The last time we wrote about Kentucky was back in December: Kentucky, Darwin, Pluto, and Uranus. That was about Hart County school superintendent Ricky Line. He didn’t like evolution. He didn’t like the Big Bang, and he didn’t like scientists — because they had recently changed their minds about whether Pluto was a planet. Well, good ol’ Ricky is back in the news.
We present to you, dear reader, some excerpts from GOP lawmakers question standards for teaching evolution in Kentucky, which appears in the Lexington Herald-Leader located in Lexington, Kentucky — the second-largest city in that state, and known as the “Horse Capital of the World.” The bold font was added by us:
Kentucky’s Senate Republicans pushed successfully in 2009 to tie the state’s testing program to national education standards, but three years later, they’re questioning the results. Several GOP lawmakers questioned new proposed student standards and tests that delve deeply into biological evolution during a Monday meeting of the Interim Joint Committee on Education.
The proposed standards “delve deeply” into evolution. Let’s read on:
“I would hope that creationism is presented as a theory in the classroom, in a science classroom, alongside evolution,” Sen. David Givens, R-Greensburg, said Tuesday in an interview.
Givens said he and other legislators have been contacted by a number of educators with concerns about Kentucky’s proposed new science standards, which are tied to ACT testing and are scheduled to be adopted this fall. [ACT is the company that prepares Kentucky's new state testing program.]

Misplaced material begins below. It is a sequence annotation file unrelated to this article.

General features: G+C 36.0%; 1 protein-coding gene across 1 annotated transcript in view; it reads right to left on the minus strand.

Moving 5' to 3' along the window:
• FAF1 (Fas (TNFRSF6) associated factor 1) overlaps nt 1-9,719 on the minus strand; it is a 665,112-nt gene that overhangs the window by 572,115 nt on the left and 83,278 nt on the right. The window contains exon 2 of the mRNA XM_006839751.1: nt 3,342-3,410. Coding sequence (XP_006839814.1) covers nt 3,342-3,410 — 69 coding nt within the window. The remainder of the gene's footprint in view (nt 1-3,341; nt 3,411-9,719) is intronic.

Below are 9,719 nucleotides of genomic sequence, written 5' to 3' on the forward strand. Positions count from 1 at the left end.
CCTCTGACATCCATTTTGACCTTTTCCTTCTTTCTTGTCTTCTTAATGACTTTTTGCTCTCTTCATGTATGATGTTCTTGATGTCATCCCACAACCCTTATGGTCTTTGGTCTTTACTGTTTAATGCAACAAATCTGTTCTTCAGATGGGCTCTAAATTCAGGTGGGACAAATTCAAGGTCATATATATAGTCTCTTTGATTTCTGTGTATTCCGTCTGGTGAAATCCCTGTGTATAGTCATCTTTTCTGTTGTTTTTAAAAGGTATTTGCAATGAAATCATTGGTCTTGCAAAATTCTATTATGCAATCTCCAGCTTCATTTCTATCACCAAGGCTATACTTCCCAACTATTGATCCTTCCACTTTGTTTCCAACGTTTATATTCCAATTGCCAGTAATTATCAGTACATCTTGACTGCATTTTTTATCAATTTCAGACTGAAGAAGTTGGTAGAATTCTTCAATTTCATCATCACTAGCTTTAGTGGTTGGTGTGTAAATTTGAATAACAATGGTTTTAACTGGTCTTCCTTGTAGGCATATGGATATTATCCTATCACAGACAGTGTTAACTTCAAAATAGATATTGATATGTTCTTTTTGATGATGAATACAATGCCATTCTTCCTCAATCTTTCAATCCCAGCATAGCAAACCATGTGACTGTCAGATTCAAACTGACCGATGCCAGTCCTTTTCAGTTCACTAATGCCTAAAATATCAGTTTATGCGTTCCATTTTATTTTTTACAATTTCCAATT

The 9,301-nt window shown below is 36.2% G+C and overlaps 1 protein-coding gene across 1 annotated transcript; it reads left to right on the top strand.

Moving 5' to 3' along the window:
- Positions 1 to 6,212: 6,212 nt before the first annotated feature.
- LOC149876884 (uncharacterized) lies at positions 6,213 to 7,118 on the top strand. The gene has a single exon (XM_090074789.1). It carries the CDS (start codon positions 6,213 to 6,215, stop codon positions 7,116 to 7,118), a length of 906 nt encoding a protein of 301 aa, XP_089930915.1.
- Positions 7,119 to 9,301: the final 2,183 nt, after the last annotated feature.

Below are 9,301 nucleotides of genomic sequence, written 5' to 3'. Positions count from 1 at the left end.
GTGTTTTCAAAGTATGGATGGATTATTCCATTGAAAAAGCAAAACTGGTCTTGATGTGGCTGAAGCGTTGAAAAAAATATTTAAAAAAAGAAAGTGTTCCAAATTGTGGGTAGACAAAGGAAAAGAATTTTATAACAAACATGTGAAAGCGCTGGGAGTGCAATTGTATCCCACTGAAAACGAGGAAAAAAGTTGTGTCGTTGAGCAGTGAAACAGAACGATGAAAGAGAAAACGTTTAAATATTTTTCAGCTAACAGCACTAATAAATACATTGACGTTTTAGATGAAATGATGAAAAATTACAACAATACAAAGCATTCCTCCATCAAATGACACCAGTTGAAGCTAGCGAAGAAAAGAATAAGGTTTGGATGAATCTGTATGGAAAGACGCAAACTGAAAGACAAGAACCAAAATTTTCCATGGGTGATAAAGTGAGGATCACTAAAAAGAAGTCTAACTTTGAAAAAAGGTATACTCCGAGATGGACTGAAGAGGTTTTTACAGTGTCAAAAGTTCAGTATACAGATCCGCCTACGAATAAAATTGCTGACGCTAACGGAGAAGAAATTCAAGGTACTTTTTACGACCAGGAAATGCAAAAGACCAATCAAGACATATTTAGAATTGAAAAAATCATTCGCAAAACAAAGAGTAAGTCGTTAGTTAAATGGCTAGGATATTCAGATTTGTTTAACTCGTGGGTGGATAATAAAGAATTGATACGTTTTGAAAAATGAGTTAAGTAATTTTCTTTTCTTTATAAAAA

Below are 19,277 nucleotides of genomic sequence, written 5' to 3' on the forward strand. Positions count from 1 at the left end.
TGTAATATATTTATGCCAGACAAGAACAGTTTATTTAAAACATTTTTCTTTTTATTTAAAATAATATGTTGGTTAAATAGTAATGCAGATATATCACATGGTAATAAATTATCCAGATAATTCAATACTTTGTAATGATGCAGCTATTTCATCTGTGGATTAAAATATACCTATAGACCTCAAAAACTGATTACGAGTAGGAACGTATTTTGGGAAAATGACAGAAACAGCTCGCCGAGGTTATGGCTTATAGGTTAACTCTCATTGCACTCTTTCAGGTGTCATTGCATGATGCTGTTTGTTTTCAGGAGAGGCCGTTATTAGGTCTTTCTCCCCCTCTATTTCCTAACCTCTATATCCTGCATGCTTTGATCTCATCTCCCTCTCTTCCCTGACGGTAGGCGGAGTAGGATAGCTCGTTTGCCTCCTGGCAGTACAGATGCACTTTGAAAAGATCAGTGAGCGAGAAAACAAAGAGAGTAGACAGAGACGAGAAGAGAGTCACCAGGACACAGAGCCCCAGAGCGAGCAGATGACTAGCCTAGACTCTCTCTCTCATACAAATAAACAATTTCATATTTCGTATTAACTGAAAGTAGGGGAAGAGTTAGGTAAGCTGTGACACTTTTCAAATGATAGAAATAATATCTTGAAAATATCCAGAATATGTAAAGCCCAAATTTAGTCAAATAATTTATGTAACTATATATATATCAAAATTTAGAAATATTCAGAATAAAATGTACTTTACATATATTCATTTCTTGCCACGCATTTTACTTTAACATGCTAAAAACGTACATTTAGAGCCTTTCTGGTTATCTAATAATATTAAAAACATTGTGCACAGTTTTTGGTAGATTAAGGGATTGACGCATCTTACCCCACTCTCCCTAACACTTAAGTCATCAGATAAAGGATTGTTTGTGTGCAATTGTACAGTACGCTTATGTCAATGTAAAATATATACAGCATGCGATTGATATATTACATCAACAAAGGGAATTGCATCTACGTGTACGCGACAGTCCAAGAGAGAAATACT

“I think we are very committed to being able to take Kentucky students and put them on a report card beside students across the nation,” Givens said. “We’re simply saying to the ACT people we don’t want what is a theory to be taught as a fact in such a way it may damage students’ ability to do critical thinking.”
Givens is concerned that learning science will damage the kids’ ability to think. The story continues:
Another committee member, Rep. Ben Waide, R-Madisonville, said he had a problem with evolution being an important part of biology standards.
“The theory of evolution is a theory, and essentially the theory of evolution is not science — Darwin made it up,” Waide said. “My objection is they should ensure whatever scientific material is being put forth as a standard should at least stand up to scientific method. Under the most rudimentary, basic scientific examination, the theory of evolution has never stood up to scientific scrutiny.“
The newspaper also spoke with Ricky Line, the guy we wrote about last year:
“When it says evolution as if there is no other option, then over time our students are going to assume that is the only option when there are other options out there,” Line said.
There’s much more to the news story. They even talked to people who were in favor of the pro-evolution standards. But at this point, it looks to us as if there’s trouble brewing in ol’ Kentucky. Those fancy new science standards won’t get adopted without a fight.
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